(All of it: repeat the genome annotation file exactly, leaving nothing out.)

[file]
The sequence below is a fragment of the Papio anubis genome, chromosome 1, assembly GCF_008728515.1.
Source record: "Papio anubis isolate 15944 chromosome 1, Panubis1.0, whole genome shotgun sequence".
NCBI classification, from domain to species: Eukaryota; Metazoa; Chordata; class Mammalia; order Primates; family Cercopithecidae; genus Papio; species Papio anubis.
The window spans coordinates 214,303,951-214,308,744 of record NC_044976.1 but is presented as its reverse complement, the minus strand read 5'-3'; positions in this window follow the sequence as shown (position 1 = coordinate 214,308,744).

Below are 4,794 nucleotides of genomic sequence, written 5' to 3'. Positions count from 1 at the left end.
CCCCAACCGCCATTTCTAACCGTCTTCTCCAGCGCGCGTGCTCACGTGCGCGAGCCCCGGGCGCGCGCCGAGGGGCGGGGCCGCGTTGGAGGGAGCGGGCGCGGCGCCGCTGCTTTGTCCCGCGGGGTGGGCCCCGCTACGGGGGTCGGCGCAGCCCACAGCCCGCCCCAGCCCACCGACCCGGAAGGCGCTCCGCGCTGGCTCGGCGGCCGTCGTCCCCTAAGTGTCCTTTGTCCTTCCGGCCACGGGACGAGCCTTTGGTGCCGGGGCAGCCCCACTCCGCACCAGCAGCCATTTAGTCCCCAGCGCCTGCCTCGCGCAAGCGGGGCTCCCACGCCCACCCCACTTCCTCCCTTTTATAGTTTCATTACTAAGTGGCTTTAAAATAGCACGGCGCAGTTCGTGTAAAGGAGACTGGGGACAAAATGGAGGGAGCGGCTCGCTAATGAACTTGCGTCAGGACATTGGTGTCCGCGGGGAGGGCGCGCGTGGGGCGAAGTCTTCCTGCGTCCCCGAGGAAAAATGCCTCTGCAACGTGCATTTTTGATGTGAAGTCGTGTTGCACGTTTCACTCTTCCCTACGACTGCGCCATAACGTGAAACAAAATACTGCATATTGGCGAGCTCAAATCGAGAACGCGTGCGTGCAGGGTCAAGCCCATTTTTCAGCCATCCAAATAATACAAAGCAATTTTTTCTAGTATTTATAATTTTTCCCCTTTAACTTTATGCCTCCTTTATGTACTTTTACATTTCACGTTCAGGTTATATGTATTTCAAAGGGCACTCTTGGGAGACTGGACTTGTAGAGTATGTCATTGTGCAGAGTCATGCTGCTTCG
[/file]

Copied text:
The sequence below is a fragment of the Papio anubis genome, chromosome 1, assembly GCF_008728515.1.
Source record: "Papio anubis isolate 15944 chromosome 1, Panubis1.0, whole genome shotgun sequence".
NCBI classification, from domain to species: Eukaryota; Metazoa; Chordata; class Mammalia; order Primates; family Cercopithecidae; genus Papio; species Papio anubis.
The window spans coordinates 214,303,951-214,308,744 of record NC_044976.1 but is presented as its reverse complement, the minus strand read 5'-3'; positions in this window follow the sequence as shown (position 1 = coordinate 214,308,744).

Below are 4,794 nucleotides of genomic sequence, written 5' to 3'. Positions count from 1 at the left end.
CCCCAACCGCCATTTCTAACCGTCTTCTCCAGCGCGCGTGCTCACGTGCGCGAGCCCCGGGCGCGCGCCGAGGGGCGGGGCCGCGTTGGAGGGAGCGGGCGCGGCGCCGCTGCTTTGTCCCGCGGGGTGGGCCCCGCTACGGGGGTCGGCGCAGCCCACAGCCCGCCCCAGCCCACCGACCCGGAAGGCGCTCCGCGCTGGCTCGGCGGCCGTCGTCCCCTAAGTGTCCTTTGTCCTTCCGGCCACGGGACGAGCCTTTGGTGCCGGGGCAGCCCCACTCCGCACCAGCAGCCATTTAGTCCCCAGCGCCTGCCTCGCGCAAGCGGGGCTCCCACGCCCACCCCACTTCCTCCCTTTTATAGTTTCATTACTAAGTGGCTTTAAAATAGCACGGCGCAGTTCGTGTAAAGGAGACTGGGGACAAAATGGAGGGAGCGGCTCGCTAATGAACTTGCGTCAGGACATTGGTGTCCGCGGGGAGGGCGCGCGTGGGGCGAAGTCTTCCTGCGTCCCCGAGGAAAAATGCCTCTGCAACGTGCATTTTTGATGTGAAGTCGTGTTGCACGTTTCACTCTTCCCTACGACTGCGCCATAACGTGAAACAAAATACTGCATATTGGCGAGCTCAAATCGAGAACGCGTGCGTGCAGGGTCAAGCCCATTTTTCAGCCATCCAAATAATACAAAGCAATTTTTTCTAGTATTTATAATTTTTCCCCTTTAACTTTATGCCTCCTTTATGTACTTTTACATTTCACGTTCAGGTTATATGTATTTCAAAGGGCACTCTTGGGAGACTGGACTTGTAGAGTATGTCATTGTGCAGAGTCATGCTGCTTCG